Some sources of information testify that COVID-19 was originally transmitted by a pangolin to a marginal community in China. What drives me most to reflect is the fragility of human relationships in

relation to social hierarchical structures. A few weeks later, COVID-19 affected the British royal family. More than “war” with the virus, this phenomenon should orient us towards war with economic inequality and the unfiltered threat that comes from it.

Let us use this period of isolation to reflect on what happened to our world after the Industrial Revolution, where differences erupted, where some countries had immediate advantage over global wealth, while others stayed where they had been for millennia.

If we take a look at the statistics of global wealth today, which is estimated at 260 trillion dollars, we will understand without much difficulty that this amount is not evenly distributed. North America and Europe, which make up 20% of the world’s population, own 67% of the wealth; China, which accounts for 20% of the population, owns only 6%, and India and Africa together, which make up 30% of the population, own 2% of the wealth. These statistics accumulate a variety of inequalities, such as gender inequality, access to the education system and, most importantly, the inability to access the health system. COVID-19 revived in our consciousness the feeling of concern for a homeless person somewhere far away, perhaps on another continent. Although through personal interest, by immunizing or protecting oneself in the first place (it’s sad to think), this is perhaps the only way to create a new culture of solidarity.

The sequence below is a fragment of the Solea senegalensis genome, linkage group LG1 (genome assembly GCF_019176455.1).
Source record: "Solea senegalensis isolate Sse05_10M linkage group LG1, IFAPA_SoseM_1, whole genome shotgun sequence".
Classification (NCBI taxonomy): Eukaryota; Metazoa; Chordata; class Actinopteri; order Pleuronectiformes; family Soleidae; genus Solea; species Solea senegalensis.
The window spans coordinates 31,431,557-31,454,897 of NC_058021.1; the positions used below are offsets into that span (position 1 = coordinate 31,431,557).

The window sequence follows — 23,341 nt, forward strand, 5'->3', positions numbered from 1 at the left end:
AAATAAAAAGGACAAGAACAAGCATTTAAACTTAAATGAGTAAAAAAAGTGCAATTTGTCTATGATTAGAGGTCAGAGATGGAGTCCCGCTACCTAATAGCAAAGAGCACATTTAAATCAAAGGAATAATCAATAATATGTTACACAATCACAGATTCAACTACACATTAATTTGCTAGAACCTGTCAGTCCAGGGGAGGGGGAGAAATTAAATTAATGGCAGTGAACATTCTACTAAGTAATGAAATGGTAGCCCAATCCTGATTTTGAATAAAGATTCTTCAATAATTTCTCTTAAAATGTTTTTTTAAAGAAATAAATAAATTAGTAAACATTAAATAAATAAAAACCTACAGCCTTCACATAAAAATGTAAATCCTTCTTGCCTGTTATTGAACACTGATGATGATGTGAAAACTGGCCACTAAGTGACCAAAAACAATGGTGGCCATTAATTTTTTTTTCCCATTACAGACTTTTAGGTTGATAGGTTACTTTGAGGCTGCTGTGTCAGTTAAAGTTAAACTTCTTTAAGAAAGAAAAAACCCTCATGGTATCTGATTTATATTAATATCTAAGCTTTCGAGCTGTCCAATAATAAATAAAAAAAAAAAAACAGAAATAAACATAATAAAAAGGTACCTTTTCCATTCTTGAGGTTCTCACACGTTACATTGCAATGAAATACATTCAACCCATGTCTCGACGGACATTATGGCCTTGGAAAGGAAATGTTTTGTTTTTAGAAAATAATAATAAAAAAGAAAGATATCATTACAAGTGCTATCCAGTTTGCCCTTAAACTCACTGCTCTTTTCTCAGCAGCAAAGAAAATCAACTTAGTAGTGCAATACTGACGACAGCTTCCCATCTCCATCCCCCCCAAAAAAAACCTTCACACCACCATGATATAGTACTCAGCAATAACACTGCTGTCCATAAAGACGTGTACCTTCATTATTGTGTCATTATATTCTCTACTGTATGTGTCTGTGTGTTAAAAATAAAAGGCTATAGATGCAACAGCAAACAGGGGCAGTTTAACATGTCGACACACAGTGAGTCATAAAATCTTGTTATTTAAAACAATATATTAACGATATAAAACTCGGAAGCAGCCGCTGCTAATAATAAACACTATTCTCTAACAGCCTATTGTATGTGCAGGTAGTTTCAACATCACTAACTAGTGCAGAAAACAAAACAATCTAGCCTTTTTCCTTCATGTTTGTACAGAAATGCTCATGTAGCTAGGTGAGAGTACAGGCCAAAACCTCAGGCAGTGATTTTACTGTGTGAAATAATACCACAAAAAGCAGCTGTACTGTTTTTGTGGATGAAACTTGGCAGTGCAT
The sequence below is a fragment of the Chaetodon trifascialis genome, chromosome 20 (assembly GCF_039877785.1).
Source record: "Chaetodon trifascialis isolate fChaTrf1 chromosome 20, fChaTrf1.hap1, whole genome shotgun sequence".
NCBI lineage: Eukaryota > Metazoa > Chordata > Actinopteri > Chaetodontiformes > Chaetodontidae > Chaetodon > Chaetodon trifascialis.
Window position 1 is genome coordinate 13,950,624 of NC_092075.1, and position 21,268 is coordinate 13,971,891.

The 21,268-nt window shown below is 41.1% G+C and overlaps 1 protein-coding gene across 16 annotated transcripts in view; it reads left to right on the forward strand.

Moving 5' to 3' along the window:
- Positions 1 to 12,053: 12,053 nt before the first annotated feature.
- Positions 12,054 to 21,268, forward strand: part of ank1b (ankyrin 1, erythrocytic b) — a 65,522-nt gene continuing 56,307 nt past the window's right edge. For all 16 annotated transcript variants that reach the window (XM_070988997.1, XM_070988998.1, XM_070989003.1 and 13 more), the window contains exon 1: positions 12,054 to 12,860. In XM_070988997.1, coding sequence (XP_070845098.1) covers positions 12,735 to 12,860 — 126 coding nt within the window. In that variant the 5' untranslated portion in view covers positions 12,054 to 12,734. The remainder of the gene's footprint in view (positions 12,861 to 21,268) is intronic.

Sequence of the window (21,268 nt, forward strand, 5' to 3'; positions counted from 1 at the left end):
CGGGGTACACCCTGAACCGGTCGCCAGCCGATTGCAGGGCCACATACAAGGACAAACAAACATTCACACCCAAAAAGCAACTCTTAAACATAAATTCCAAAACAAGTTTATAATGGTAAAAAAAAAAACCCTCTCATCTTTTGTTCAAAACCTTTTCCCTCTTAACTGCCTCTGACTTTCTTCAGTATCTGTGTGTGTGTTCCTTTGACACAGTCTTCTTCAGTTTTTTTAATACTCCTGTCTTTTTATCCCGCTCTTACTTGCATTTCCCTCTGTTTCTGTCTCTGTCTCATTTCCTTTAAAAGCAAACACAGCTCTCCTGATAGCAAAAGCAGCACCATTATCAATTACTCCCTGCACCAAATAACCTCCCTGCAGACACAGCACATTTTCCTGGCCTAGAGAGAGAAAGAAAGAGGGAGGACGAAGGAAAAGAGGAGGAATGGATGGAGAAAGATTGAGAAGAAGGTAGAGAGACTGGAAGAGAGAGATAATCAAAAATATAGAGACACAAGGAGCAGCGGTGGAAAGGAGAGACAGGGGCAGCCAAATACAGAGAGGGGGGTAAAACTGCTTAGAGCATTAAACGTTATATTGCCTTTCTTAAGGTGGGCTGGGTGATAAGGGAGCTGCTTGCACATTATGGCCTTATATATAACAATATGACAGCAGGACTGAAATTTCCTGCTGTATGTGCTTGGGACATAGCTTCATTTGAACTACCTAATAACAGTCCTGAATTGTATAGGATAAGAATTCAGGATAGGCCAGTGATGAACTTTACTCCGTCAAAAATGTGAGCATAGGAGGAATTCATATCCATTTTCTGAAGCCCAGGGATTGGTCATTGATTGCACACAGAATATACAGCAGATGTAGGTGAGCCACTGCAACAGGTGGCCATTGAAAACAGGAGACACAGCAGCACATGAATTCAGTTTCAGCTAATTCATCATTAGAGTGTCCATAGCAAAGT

Although with high doses of skepticism, I really want to believe in the current chaos that after this event our planet will enter a new, post-capitalist period. Capitalism is still a “young lad” with developmental capacities, and it is more or less my age, but it must be said that thanks to COVID-19, perhaps for the first time in my life I have had the opportunity to observe from the window, for more than one week in a row, the cycle of the Earth’s rotation around the sun, considering this a lucky opportunity. I even dare to fantasize about new pharmaceutical brands “sprouting” in the market. Every citizen will pay for new systems related to vaccination periods, tests or medications. These new brands will probably open a new era (such as Coca-Cola, Pepsi, Amstel… in the early 90s) but at least with health priority rather than entertainment.